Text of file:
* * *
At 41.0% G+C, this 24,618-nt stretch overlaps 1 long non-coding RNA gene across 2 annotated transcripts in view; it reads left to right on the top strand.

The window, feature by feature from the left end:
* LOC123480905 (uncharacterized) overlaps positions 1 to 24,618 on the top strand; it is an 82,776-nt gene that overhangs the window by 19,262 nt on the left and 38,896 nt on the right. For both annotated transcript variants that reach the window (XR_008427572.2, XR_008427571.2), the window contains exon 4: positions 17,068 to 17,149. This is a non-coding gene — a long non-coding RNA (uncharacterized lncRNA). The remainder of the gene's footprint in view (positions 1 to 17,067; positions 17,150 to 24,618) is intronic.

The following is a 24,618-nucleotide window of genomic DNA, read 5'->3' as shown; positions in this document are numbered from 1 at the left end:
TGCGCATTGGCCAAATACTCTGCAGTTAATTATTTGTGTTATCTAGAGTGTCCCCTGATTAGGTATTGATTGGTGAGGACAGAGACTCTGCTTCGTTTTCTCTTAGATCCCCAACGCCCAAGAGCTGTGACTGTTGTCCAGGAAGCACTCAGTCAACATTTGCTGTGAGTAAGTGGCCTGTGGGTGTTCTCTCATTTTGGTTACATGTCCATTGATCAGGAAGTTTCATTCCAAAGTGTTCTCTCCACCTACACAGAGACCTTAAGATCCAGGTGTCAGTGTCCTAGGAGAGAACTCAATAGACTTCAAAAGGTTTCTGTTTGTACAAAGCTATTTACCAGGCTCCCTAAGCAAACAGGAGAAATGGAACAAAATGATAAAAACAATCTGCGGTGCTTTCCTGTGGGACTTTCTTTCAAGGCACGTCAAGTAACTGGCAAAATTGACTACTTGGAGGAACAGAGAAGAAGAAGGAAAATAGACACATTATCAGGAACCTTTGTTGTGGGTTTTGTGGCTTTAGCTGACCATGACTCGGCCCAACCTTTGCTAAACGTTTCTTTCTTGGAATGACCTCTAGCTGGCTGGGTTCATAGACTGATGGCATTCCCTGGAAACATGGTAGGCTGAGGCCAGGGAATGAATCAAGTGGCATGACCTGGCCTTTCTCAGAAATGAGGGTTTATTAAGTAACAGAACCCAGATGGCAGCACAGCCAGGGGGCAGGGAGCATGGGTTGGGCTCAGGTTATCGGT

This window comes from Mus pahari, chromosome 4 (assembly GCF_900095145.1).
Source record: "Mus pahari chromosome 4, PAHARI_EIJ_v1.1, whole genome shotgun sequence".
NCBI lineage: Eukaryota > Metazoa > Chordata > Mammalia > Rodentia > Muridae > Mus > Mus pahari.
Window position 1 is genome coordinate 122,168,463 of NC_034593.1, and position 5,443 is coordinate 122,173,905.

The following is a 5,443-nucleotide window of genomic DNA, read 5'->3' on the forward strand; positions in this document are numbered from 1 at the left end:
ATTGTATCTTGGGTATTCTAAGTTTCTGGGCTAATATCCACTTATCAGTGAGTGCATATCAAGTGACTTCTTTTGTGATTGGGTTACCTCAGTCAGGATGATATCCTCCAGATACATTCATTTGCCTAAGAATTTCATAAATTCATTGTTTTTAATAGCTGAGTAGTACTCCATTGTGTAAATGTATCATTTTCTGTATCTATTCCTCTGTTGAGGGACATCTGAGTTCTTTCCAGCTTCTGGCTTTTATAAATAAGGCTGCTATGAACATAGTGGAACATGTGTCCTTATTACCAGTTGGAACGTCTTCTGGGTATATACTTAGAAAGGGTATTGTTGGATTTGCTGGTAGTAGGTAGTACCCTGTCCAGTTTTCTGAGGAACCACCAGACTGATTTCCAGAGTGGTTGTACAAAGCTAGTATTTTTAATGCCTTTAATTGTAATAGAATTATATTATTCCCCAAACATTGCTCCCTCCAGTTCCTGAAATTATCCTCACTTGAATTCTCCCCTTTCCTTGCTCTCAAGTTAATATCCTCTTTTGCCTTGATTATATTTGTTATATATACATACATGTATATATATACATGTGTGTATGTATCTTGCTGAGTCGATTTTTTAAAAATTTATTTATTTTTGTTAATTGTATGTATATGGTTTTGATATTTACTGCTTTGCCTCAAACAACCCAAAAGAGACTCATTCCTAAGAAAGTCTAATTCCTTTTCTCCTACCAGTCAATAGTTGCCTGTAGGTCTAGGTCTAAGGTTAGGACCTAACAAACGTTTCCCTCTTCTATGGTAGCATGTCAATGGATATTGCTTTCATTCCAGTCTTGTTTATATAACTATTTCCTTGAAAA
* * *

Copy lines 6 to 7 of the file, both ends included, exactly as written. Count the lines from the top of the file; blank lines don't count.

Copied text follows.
This window comes from Mus pahari, chromosome 4 (assembly GCF_900095145.1).
Source record: "Mus pahari chromosome 4, PAHARI_EIJ_v1.1, whole genome shotgun sequence".